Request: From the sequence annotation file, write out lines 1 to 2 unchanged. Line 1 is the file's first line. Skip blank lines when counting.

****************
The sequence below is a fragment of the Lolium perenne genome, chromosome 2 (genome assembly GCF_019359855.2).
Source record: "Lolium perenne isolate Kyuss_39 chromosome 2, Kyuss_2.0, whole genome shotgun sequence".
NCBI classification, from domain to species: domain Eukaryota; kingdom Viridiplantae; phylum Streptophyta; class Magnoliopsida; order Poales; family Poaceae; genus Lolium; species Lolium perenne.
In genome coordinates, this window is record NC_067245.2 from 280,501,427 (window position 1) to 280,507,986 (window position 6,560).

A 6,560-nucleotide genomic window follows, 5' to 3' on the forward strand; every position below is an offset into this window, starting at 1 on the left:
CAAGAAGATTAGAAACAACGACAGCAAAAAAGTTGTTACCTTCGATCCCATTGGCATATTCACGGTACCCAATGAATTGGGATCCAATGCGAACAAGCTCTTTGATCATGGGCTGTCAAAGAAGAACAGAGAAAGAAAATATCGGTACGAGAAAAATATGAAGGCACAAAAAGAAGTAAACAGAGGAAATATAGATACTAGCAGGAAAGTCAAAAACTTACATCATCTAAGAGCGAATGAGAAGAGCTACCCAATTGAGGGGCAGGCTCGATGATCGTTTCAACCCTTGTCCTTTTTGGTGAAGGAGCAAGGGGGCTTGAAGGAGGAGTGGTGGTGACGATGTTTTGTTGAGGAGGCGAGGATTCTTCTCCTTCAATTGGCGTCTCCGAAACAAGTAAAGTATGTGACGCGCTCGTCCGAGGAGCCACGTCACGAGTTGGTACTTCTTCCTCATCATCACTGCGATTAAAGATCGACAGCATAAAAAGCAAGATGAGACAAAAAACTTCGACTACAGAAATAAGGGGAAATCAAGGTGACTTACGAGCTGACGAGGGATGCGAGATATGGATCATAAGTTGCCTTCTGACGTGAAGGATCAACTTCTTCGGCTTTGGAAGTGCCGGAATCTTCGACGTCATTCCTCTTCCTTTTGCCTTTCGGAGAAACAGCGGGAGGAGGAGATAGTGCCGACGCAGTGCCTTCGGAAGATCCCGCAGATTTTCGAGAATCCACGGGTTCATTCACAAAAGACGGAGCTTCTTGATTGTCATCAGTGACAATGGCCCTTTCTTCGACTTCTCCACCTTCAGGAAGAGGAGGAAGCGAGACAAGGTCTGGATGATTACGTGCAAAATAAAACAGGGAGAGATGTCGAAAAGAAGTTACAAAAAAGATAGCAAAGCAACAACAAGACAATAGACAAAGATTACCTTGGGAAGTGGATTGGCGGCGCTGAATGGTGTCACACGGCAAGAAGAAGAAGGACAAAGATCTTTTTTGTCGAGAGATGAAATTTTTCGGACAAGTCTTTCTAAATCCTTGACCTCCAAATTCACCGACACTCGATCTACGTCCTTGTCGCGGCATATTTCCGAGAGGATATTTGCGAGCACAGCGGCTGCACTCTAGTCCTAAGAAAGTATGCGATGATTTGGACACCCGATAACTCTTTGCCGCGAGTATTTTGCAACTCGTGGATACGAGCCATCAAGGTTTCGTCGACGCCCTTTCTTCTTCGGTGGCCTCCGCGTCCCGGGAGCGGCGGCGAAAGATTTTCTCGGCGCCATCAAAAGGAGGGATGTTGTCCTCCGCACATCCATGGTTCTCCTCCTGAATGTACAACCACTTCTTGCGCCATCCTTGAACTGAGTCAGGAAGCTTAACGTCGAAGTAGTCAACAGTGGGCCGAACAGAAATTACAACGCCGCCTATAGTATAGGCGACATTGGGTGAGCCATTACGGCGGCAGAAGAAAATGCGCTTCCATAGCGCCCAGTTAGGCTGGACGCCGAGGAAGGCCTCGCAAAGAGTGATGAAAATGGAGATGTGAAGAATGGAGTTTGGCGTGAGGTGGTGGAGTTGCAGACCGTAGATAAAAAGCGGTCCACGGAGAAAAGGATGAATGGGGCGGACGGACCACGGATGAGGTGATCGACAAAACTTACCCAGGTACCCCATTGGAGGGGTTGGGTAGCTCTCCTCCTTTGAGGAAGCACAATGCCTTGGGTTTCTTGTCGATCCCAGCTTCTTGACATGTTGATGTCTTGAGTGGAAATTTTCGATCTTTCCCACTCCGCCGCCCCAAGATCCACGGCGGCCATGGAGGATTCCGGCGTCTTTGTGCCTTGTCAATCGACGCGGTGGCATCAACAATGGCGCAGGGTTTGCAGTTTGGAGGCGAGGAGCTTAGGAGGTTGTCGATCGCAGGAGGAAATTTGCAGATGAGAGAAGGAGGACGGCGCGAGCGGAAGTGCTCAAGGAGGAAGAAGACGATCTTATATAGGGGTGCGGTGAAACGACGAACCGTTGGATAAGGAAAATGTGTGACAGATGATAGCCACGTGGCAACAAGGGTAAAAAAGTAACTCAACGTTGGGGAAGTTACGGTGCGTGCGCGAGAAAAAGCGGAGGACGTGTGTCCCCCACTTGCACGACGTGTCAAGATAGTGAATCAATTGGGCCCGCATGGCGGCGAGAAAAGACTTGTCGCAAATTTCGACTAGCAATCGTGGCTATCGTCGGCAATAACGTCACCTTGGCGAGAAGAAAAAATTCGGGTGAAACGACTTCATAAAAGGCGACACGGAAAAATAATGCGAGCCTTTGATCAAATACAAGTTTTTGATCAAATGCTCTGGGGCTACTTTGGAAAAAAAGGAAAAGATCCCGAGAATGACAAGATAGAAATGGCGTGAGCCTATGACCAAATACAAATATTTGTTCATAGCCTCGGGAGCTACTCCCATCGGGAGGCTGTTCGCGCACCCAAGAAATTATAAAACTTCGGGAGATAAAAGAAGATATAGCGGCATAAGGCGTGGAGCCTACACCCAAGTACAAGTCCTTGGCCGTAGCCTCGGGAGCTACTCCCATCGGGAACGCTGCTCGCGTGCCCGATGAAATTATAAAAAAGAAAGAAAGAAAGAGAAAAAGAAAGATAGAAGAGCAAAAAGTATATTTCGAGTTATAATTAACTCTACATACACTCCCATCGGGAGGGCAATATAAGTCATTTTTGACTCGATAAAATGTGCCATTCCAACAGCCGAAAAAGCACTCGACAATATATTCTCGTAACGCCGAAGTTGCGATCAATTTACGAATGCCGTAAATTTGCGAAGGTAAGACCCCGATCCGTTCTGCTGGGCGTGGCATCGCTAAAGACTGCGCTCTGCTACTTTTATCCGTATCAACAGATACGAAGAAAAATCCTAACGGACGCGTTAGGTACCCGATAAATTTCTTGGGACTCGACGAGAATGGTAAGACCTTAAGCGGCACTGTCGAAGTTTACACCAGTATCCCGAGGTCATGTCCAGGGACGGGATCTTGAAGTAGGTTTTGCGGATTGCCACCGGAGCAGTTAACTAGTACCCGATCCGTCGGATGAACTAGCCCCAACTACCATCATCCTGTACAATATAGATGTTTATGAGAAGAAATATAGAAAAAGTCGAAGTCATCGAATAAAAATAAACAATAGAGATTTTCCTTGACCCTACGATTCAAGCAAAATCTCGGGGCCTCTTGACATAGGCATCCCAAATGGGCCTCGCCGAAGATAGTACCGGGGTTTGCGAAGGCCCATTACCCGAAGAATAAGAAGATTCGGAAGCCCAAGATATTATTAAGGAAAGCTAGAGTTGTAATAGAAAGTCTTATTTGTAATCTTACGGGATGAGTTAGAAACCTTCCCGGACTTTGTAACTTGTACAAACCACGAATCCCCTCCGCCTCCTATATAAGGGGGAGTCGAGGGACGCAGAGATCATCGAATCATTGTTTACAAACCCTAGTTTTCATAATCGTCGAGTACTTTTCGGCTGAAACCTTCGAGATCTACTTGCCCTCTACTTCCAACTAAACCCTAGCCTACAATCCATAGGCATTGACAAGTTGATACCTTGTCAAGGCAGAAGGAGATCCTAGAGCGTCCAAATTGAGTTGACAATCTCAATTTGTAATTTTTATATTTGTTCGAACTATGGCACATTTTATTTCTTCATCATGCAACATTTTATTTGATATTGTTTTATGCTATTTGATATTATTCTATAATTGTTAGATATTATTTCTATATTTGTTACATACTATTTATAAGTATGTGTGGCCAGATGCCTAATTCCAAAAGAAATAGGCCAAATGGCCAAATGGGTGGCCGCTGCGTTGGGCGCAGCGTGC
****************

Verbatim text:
The sequence below is a fragment of the Lolium perenne genome, chromosome 2 (genome assembly GCF_019359855.2).
Source record: "Lolium perenne isolate Kyuss_39 chromosome 2, Kyuss_2.0, whole genome shotgun sequence".